It was the seventies and Richard Nixon, Gerald Ford, and Jimmy Carter served as president. Nixon and V.P. Spiro Agnew resigned under threat of impeachment. Jim Jones and 900 followers died in a mass suicide. Unmanned space probes explored the moon, Jupiter, Mars, Saturn, Uranus, and Venus. Nineteen were killed in terrorist siege at Munich Olympic Games. Roe vs. Wade made abortion legal. Radioactive leak happened at Three Mile Island.

It was the seventies and a new vocabulary sweep the world - floppy disk, microprocessor, Atari games, VCR, ultrasound, DNA, Earth Day, test tube babies, Watergate.

It was the seventies and Star Wars became one of the highest grossing films ever. Roots, Brady Bunch, Happy Days, Saturday Night Live became popular on TV. The term “rock & roll” became almost meaningless as music changed. The Beetles broke up and Elvis died. The average salary was $15,757 and the minimum wage was $3.10. Oh yes, a BMW cost $12,000.

Faith Bible Fellowship Church continued to grow with a new building and a bus ministry. During this decade the congregation reached a membership of 131 and an average Sunday School attendance of 213. Giving reached $57,936.

Second building, Seymour and Prospect Sts.

6/7/70 Position of janitor approved
8/2/70 First service held in new building.

2/20/71 Local Conferences reduced from four to two
6/15/71 Service times changed to 9 a.m. for Sunday School
        and 10:15 a.m. for worship
71 Church library started by Gary and Marlene Varner

3/72 Church hosts adjourned session of Annual Conference
5/7/72 First nominating committee appointed
5/72 First mother and daughter banquet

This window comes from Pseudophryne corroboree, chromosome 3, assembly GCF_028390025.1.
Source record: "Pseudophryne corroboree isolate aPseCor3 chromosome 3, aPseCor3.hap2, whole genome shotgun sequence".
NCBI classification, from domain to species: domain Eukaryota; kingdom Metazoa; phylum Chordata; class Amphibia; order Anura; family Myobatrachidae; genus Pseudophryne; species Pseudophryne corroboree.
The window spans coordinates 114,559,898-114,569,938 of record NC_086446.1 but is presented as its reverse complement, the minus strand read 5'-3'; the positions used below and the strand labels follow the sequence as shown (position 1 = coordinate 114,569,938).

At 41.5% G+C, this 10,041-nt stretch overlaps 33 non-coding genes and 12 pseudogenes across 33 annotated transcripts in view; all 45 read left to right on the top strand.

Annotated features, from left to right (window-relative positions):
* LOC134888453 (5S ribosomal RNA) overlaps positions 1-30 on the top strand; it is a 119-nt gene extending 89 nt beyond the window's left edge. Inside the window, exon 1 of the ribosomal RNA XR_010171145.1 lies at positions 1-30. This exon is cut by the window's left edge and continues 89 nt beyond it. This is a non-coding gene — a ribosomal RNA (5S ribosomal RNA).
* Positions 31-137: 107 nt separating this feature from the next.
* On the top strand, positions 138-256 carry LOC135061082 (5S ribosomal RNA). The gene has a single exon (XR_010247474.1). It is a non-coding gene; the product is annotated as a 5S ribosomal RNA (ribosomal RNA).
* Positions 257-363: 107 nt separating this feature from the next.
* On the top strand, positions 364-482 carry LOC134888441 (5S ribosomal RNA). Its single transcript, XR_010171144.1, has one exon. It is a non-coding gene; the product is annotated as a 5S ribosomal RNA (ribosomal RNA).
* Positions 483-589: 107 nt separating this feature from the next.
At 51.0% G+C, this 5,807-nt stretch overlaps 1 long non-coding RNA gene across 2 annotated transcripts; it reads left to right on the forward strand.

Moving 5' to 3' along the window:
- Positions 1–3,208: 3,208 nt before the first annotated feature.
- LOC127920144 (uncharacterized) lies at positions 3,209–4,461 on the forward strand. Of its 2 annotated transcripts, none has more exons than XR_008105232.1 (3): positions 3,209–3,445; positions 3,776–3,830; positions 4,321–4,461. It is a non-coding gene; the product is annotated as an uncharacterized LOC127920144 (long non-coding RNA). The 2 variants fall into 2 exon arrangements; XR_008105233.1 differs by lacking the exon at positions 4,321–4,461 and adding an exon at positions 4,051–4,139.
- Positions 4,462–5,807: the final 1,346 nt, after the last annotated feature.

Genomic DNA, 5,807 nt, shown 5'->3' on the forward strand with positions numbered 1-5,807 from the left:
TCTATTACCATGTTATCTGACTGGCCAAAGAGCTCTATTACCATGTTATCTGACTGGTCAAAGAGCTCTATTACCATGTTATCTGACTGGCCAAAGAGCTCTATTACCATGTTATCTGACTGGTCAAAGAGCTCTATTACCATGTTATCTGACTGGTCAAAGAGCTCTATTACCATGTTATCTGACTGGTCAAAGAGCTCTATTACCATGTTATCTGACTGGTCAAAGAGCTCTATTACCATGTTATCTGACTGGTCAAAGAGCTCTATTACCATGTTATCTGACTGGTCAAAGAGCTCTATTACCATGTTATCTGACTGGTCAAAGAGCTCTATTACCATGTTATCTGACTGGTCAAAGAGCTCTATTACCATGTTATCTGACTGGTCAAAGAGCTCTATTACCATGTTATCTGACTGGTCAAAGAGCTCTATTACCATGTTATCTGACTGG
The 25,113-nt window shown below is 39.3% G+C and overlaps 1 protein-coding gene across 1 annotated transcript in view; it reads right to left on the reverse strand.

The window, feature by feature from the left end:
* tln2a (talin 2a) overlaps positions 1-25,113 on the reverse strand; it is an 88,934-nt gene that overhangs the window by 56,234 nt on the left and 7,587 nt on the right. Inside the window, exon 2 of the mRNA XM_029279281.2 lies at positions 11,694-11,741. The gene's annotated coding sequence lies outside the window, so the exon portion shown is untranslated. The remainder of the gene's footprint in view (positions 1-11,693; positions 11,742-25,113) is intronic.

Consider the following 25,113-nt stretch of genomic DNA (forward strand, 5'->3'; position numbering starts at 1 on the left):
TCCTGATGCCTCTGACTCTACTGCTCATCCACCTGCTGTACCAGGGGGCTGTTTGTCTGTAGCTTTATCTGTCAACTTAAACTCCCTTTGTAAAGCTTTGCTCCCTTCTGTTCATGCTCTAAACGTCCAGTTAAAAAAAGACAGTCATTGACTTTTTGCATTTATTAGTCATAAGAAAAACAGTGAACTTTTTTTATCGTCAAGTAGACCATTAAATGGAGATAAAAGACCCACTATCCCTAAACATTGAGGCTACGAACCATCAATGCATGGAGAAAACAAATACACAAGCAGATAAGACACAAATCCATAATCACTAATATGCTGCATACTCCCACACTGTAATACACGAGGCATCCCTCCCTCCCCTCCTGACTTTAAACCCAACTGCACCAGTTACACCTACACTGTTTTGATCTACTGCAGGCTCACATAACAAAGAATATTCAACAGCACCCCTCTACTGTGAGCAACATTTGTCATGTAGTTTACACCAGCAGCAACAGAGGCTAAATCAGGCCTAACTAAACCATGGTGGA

5/24/72 Congregation approves plans for CE building renovation, including a kitchen ($1949),
emergency lighting ($2066), and dividing curtains ($6530)
5/24/72 Congregation approves formation of a nine-person elder board
8/27/72 Parking lot addition approved at cost of $2047
9/72 First Ladies Bible study begun by Dianne Kauffman
10/25/72 1961 Reo bus purchased and bus ministry established

1/21/73 Pastor Dunn attends Bus Ministry Conference at Thomas Road Baptist Church
4/73 Church softball team established
6/10/73 Ken Good, a son of the church, appointed as student pastor
8/73 Summer film festival on church parking lot established

8/25/74 Church accepts gift of 12-passenger limousine
9/14/74 First visitation program established

4/13/75 Approval given to purchase a 1967 International bus
5/16/76 Board approved sale of bus and limousine
10/10/76 Church buys 1975 Plymouth van for $6,100

5/5/77 Board of Elders begins study of establishment of deacons

6/7/79 Pastor Dunn announced his plans to retire on September 30, 1979
6/15/79 Congregation approves repair and sealing of all parking lots and alleys ($3,353)


                               THE ELECTRIC EIGHTIES

It was the eighties and Ronald Regan was president, followed by George Bush. It was the time of hostile takeovers, leveraged buyouts, and mega-mergers. It became the Me! Me! Me! generation of status seekers. It was a time of binge buying and credit. The vocabulary now included video games, aerobics, minivans, camcorders and talk shows. Personal computers became common in homes, offices, and schools.